Def Leppard’s long standing production manager talks about his life at the helm of one of rock music’s most successful acts
Who are you and what do you do?
Phay Mac Mahon, production manager. I began my career in the music business in Dublin in the 1970s driving trucks and doing lighting for The Boomtown Rats until 1980. I then made a move to the Def Leppard camp as lighting designer working with Jake Berry, and have been with the band since. I work primarily in the USA as many of the acts I work with have LA-based management companies. That said, I have toured all over the world many times. I have been doing it for 40 years and I love the business. I took a break in the mid ’90s and did a lot of corporate work, but eventually the industry enticed me back in.
What PA and consoles are Def Leppard currently deploying for their 2016 USA and European run?
We are using an L-Acoustics V-DOSC system in the USA and Canada, and a d&b audiotechnik J Series system in the UK and Europe. Ronan McHugh is the band’s studio engineer and produced their last album, but also mixes FOH for them. He uses a DiGiGo SD5 for FOH. Ted Bible looks after monitors and he also uses a DiGiCo SD5. Audio in the USA and Canada is supplied by Sound Image and they have done so for over 16 years; in Europe, it’s Skan that take care of things. Ronan specs the equipment and the companies Def Leppard use are his choice. He has a great relationship with both suppliers, and the support they both give is excellent.
How do you evaluate such PA systems, and how can the standard still improve?
For me its all about what the engineer wants and is comfortable with. After that its down to what the hire cost is and how much truck space it takes up, as well as the weight as it has to hang in every venue.
Something may sound great but the logistics of carrying it and putting it into buildings each day could be cost prohibitive.
The L-Acoustics K1 and K2 system are usually the one almost every engineer speaks about and requests.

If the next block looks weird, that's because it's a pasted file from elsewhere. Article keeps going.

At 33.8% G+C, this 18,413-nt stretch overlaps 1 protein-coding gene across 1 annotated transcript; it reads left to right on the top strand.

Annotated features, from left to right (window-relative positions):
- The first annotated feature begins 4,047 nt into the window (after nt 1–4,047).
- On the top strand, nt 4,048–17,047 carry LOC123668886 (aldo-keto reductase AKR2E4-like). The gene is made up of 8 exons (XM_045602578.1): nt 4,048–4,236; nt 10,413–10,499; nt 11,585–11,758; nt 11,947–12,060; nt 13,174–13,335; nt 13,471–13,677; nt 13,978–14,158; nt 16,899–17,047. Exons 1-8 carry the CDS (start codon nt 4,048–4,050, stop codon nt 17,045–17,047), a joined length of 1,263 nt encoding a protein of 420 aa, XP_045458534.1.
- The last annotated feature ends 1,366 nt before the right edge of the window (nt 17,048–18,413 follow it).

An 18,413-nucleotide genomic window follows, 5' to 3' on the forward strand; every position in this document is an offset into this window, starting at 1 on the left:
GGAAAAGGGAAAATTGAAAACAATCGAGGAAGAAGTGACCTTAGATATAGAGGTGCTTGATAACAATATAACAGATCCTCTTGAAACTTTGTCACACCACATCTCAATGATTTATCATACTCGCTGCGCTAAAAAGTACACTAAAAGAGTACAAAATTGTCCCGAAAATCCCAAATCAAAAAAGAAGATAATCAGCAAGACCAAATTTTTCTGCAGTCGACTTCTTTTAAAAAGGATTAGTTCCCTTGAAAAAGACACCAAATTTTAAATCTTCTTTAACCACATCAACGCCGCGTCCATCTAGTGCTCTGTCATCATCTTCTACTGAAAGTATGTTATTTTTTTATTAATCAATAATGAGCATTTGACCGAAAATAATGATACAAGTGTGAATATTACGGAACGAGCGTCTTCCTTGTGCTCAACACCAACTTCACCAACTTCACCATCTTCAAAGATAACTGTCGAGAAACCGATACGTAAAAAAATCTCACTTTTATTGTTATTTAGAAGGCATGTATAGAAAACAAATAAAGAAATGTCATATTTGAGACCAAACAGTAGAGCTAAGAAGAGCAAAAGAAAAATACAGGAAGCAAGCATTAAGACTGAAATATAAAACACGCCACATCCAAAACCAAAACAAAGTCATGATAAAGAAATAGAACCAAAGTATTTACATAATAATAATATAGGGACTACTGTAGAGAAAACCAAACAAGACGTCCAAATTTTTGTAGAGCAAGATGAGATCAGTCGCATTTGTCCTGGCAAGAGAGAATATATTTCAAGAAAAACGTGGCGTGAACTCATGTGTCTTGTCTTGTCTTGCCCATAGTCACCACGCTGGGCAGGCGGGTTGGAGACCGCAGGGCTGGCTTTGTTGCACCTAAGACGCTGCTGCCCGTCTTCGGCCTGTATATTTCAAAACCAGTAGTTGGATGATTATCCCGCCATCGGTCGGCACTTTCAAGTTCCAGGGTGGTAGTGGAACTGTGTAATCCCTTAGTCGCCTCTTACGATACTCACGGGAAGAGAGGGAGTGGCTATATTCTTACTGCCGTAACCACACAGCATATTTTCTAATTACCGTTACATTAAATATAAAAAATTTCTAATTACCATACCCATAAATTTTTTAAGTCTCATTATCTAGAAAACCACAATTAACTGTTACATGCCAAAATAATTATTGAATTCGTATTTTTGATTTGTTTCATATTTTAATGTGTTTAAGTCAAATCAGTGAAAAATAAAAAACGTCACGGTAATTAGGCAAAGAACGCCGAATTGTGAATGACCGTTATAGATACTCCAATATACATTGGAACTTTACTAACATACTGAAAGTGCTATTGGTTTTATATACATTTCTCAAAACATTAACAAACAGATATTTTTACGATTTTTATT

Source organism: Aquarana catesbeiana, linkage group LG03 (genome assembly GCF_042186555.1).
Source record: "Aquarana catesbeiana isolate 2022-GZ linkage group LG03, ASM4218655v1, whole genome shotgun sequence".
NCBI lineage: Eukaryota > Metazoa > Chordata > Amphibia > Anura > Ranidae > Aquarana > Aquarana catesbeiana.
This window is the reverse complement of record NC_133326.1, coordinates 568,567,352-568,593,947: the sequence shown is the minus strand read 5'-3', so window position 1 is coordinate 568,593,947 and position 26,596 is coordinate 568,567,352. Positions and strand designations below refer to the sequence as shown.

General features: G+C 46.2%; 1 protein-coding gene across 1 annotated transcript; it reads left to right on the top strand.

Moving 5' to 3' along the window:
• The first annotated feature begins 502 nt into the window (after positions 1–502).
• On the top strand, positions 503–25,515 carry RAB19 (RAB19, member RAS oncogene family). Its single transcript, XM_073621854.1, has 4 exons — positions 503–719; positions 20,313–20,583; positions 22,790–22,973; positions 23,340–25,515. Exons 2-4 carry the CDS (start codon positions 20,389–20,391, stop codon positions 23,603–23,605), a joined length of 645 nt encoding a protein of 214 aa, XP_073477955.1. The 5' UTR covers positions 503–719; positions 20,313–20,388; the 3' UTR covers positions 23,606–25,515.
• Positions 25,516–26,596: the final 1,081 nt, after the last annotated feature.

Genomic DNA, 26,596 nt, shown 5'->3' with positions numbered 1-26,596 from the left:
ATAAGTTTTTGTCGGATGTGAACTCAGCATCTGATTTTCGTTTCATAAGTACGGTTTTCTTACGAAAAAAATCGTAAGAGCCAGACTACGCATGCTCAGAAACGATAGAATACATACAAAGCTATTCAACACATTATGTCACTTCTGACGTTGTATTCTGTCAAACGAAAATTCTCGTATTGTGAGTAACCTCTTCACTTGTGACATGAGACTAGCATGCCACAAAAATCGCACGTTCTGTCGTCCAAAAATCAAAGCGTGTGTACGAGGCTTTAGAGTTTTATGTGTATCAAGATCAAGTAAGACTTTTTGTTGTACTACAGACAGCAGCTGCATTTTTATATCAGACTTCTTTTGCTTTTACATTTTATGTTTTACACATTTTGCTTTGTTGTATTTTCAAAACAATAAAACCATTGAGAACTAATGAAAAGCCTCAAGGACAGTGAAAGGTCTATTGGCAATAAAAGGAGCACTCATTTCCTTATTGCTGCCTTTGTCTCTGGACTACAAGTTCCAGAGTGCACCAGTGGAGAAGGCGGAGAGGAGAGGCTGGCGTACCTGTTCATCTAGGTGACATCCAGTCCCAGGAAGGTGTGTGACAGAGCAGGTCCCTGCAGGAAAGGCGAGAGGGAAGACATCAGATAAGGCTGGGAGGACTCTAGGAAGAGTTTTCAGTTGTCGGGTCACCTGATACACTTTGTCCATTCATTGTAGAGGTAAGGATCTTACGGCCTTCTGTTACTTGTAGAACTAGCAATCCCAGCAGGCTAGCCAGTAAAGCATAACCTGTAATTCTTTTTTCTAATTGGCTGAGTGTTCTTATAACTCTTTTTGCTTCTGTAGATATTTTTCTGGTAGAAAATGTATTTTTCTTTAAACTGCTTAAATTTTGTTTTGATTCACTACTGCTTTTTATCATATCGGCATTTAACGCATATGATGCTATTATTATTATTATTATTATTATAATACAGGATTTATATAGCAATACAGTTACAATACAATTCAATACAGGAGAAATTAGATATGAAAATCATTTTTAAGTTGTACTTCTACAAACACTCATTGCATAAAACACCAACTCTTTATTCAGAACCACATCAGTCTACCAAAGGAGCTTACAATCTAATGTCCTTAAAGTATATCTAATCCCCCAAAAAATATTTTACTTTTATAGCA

Spandau Ballet, who I was PM for last year on their world run, used a K1 system supplied by SSE, and it was excellent. Robbie McGrath mixed FOH on that tour and he flew the PA way upstage vertically in line with the drum riser, which was behind the band, so it allowed way more seats to be sold at the sides of the stage, therefore generating a lot of extra revenue in ticket sales for the band. Robbie would time-align the system each day so the band could perform in front of the PA, plus sell more tickets , and it was a great result.
Pentatonix are a younger act I look after, and they have just been out in Europe using a K2 system also supplied by SSE. The venues were mid-sized, as in the Zénith in Paris and Heineken Music Hall in Amsterdam. The K2 worked perfectly for this size of venue. SSE can take a bow for an excellent job on both of these tours.
Another tour I take care of is (US singer/songwriter) Maxwell and his FOH engineer Wayne Trevisani has specified the new Clair Global CO-12 for the tour this year. I have heard it a few times on Paul McCartney as well as U2, and it is great. So many acts have moved over to it: Bruce Springsteen, Paul McCartney, U2, Guns N’Roses and many more are touring with it.
The system is very compact and lightweight. A typical arena system of CO-12 takes approximately 30 feet of truck space. Most other arena size touring systems, take just over one truck. This makes it very appealing to artists, management and production for budget reasons.
What are the main differences between the USA and Europe when it comes to logistics… and fines?
Most arenas in the USA have loading docks unlike the UK and Europe, and that makes life a lot easier. In general it is easier in the USA for both stadiums and arenas. However, in saying, that Europe is coming along with the newer venues.
Fines are very much in place, or even cutting the power if you go beyond the curfew. It happened a few years ago with Bruce Springsteen and Paul McCartney in Hyde Park where they cut the power.
The Hollywood Bowl will cut the power if you go past 11pm and there is absolutely no leeway.
Other venues across the USA will charge you $10,000 for going over the curfew, and then $1,000 per minute you keep playing on top of that.
What is the issue that never seems to go away when touring?
Bad routing. Tours are so often planned without consulting the people that have to make them happen.
After the Bataclan attacks and political instability in certain regions, have you seen a rise in security at venues?
Yes. Audiences are slower coming in due to the checks now in place and we see ‘bomb dogs’ now at a lot of venues prior to doors opening.
Your scariest moment ever on tour?
Engines cut out at 35,000 feet on a charter aircraft, due to what they called a ‘surge’. The Captain had to put the plane into a dive to restart it, as we sat wearing oxygen masks! Fresh underwear was required all round!
This is #5 of 10 ‘views from the top’ appearing in PSNLive2016, PSNEurope’s 11th annual analysis of the European live sound industry.